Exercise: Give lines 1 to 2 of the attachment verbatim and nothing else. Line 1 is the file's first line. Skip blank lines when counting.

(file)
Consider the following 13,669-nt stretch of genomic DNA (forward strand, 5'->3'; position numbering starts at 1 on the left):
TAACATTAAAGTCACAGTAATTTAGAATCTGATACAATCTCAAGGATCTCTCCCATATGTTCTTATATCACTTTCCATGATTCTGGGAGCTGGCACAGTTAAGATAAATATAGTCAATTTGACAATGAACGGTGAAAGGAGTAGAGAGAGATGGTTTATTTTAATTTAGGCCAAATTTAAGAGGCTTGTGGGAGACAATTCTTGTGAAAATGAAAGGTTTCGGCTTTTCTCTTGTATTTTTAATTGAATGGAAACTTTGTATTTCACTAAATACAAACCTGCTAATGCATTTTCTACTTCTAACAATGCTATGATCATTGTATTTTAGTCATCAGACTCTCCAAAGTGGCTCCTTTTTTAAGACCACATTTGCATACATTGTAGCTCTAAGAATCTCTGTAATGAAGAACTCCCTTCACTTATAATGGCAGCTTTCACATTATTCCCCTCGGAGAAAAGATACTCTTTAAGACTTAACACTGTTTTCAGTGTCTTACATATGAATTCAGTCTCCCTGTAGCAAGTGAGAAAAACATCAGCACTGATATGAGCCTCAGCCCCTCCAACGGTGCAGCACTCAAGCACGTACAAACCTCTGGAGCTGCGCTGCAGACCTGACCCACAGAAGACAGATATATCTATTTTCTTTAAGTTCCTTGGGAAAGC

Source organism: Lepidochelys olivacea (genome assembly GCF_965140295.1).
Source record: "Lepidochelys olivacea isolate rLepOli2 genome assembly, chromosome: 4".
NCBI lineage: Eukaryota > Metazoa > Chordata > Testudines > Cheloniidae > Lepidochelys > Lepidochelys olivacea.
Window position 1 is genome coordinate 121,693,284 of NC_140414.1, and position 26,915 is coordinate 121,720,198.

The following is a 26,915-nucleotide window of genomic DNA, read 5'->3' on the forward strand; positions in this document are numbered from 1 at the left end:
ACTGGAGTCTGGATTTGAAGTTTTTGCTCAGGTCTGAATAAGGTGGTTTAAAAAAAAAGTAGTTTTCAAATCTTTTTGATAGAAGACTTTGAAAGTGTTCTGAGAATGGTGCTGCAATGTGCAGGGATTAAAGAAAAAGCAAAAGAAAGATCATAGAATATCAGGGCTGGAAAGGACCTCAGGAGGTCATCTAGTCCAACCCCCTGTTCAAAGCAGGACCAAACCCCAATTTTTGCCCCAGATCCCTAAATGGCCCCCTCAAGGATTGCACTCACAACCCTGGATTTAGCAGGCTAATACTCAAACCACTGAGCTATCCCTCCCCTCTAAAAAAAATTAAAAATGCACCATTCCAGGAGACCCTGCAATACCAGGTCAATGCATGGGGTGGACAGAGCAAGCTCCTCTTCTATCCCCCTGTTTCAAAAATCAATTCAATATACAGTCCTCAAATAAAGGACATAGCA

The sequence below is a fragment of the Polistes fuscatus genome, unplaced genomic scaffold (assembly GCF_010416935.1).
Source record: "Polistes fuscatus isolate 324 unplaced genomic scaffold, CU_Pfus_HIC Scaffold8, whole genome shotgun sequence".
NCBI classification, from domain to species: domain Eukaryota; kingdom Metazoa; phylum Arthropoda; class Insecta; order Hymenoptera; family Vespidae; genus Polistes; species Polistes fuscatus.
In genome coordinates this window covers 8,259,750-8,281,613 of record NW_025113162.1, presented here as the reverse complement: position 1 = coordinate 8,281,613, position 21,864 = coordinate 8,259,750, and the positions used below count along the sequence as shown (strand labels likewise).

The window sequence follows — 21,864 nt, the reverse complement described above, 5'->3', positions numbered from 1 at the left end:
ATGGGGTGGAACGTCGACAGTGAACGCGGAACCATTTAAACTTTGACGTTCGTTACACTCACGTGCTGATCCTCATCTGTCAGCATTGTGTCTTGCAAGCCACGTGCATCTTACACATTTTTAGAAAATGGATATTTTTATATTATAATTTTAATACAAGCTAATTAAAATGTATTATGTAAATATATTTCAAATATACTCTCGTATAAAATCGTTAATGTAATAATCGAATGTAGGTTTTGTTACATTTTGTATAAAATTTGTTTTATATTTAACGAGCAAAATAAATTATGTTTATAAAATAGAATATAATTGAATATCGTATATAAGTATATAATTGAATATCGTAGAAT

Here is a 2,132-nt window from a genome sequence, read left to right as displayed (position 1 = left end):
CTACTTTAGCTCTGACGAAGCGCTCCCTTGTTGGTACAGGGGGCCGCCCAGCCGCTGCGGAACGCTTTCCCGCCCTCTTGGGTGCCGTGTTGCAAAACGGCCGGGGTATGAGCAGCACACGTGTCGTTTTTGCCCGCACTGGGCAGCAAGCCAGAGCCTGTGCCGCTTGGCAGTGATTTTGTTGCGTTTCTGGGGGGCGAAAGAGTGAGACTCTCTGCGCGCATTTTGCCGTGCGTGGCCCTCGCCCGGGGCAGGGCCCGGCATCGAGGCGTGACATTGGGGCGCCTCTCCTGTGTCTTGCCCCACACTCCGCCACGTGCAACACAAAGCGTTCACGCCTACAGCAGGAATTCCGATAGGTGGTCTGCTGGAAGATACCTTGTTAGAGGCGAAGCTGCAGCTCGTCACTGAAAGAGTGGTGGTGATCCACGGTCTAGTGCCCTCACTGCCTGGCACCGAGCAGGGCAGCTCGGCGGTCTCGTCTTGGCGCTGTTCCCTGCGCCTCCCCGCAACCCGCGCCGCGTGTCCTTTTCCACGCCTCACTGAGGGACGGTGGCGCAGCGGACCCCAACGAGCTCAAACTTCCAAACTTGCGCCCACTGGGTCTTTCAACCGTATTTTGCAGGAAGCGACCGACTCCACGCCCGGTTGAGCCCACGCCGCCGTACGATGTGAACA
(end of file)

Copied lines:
Consider the following 13,669-nt stretch of genomic DNA (forward strand, 5'->3'; position numbering starts at 1 on the left):
TAACATTAAAGTCACAGTAATTTAGAATCTGATACAATCTCAAGGATCTCTCCCATATGTTCTTATATCACTTTCCATGATTCTGGGAGCTGGCACAGTTAAGATAAATATAGTCAATTTGACAATGAACGGTGAAAGGAGTAGAGAGAGATGGTTTATTTTAATTTAGGCCAAATTTAAGAGGCTTGTGGGAGACAATTCTTGTGAAAATGAAAGGTTTCGGCTTTTCTCTTGTATTTTTAATTGAATGGAAACTTTGTATTTCACTAAATACAAACCTGCTAATGCATTTTCTACTTCTAACAATGCTATGATCATTGTATTTTAGTCATCAGACTCTCCAAAGTGGCTCCTTTTTTAAGACCACATTTGCATACATTGTAGCTCTAAGAATCTCTGTAATGAAGAACTCCCTTCACTTATAATGGCAGCTTTCACATTATTCCCCTCGGAGAAAAGATACTCTTTAAGACTTAACACTGTTTTCAGTGTCTTACATATGAATTCAGTCTCCCTGTAGCAAGTGAGAAAAACATCAGCACTGATATGAGCCTCAGCCCCTCCAACGGTGCAGCACTCAAGCACGTACAAACCTCTGGAGCTGCGCTGCAGACCTGACCCACAGAAGACAGATATATCTATTTTCTTTAAGTTCCTTGGGAAAGC